Archive | 5:59 am

The Dam

5 Nov

I used to play on a dam.

Dad worked for Ontario Hydro and when I was in grade 2, we moved to Fraserdale. It was an isolated community. Before there was a Polar Express,  we had the Polar Bear Express that ran through our railroad station on its way to Moosonee. We were the last town before you got here.

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Ours was a hydroelectric dam, tapping the power of the Little Abitibi River. As youngsters we ran all over town and into the woods. There was an old boat docked on the dam and we played on it, using our imaginations to fuel our play. Near it was a plaque, on which was written Rudyard Kipling’s poem “The Sons of Martha”, in celebration of the care and dedication of workers–engineers, mechanics, and builders–to provide for the safety and comfort of others.

I got all sentimental about these halcyon days of my youth after reading David Almond’s new picture book The Dam.

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A father and daughter go out with a fiddle to sing in the abandoned buildings soon to be covered with water. The language is beautifully poetic and the illustrations, by Levi Pinfold, are exquisite.

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Publisher’s Summary: Kielder Water is a wild and beautiful place, rich in folk music and legend. Years ago, before a great dam was built to fill the valley with water, there were farms and homesteads in that valley and musicians who livened their rooms with song. After the village was abandoned and before the waters rushed in, a father and daughter returned there. The girl began to play her fiddle, bringing her tune to one empty house after another — for this was the last time that music would be heard in that place. With exquisite artwork by Levi Pinfold, David Almond’s lyrical narrative — inspired by a true tale — pays homage to his friends Mike and Kathryn Tickell and all the musicians of Northumberland, to show that music is ancient and unstoppable, and that dams and lakes cannot overwhelm it.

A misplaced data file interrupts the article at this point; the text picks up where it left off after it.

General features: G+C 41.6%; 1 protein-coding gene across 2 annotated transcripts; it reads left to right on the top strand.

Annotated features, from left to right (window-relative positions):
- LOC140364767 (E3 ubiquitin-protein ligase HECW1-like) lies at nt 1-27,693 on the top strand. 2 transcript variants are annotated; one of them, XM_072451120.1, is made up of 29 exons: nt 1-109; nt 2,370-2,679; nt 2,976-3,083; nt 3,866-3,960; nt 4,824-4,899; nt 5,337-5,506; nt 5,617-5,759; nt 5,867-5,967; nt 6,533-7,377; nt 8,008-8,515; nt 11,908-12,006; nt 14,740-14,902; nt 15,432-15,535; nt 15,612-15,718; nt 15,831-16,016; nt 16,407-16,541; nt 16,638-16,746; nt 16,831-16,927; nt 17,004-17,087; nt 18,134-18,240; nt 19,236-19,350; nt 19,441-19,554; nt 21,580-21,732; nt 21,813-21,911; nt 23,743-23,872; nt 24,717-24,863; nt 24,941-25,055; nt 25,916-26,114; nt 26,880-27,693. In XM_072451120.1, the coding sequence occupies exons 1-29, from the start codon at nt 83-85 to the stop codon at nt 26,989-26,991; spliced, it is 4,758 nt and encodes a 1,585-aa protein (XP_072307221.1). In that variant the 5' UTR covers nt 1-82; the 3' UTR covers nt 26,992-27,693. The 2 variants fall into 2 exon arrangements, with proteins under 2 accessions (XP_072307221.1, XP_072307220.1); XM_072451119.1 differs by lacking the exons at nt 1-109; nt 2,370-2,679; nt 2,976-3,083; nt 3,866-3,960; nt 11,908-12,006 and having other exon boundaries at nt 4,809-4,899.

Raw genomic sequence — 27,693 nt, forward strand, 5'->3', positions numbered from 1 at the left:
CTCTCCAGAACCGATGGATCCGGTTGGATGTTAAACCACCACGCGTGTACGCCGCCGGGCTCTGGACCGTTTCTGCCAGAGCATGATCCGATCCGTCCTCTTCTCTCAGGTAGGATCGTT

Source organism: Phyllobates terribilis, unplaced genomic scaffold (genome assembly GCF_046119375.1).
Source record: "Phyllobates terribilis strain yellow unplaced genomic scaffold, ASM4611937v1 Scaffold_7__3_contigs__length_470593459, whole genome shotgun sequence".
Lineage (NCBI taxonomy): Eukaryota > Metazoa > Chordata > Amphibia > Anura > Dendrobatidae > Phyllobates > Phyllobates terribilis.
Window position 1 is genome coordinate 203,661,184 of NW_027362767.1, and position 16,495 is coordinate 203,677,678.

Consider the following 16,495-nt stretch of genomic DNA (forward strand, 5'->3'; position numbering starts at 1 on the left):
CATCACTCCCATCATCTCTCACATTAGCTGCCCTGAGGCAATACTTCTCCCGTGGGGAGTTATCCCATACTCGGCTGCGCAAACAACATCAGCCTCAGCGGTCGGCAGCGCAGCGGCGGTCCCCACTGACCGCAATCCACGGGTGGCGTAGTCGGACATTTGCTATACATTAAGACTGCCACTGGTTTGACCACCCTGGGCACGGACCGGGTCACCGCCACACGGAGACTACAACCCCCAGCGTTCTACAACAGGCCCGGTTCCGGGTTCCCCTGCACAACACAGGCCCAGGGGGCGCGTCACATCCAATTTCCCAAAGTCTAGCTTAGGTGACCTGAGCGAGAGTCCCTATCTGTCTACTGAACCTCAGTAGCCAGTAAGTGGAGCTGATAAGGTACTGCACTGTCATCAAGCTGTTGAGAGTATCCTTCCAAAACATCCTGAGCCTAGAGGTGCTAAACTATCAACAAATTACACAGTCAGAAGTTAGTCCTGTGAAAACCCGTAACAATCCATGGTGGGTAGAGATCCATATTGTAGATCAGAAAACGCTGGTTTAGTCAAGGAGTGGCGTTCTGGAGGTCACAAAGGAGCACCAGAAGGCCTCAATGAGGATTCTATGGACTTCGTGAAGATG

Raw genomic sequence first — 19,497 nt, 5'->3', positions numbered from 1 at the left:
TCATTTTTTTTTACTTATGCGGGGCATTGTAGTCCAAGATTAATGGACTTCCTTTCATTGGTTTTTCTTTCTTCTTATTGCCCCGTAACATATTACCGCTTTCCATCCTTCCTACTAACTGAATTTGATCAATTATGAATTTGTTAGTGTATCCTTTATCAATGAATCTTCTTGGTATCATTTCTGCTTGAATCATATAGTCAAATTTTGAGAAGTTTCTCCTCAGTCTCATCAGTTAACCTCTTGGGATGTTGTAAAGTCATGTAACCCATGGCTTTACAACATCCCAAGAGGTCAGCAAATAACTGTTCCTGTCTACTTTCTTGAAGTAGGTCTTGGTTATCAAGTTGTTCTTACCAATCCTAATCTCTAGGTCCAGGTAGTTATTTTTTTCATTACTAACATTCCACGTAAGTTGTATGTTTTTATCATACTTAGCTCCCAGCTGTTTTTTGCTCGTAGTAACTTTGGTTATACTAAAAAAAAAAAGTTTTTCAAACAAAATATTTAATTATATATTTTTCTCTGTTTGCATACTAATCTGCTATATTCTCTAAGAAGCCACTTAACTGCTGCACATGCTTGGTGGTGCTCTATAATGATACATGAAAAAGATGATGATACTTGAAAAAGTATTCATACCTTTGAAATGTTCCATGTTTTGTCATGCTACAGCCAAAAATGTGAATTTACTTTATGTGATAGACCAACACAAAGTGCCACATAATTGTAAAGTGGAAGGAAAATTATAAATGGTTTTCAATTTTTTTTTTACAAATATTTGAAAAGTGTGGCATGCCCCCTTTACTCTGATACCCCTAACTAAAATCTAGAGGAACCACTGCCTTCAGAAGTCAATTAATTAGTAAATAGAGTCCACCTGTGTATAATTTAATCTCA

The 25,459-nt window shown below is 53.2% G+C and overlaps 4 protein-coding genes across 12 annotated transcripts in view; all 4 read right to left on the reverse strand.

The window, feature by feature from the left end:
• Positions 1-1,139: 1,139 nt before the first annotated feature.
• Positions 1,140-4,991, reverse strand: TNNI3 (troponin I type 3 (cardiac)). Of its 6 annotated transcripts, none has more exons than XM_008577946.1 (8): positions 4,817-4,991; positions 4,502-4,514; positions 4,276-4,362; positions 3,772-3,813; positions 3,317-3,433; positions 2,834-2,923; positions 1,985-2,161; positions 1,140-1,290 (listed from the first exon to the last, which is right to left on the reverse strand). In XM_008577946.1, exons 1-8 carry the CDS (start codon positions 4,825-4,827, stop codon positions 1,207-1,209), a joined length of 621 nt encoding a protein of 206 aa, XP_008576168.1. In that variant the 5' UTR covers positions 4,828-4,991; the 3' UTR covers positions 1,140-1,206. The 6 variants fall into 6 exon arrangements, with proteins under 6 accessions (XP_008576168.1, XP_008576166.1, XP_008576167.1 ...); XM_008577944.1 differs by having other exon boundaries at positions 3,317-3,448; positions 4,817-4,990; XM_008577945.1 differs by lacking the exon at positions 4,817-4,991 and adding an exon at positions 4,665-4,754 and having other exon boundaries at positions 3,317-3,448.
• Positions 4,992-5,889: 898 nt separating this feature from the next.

Although the dam is still there, the town where I lived is gone. They moved everyone out  and tore down the houses. Workers now commute in and, as I understand it, stay in a bunkhouse. It is sad to think this town of my youth no longer exists.

Despite the initial sepia tones of The Dam, the book ends more happily than my own tale. Although the residents of the Northumberland community no longer live in their homes, the area has been reclaimed by nature and the people still come.

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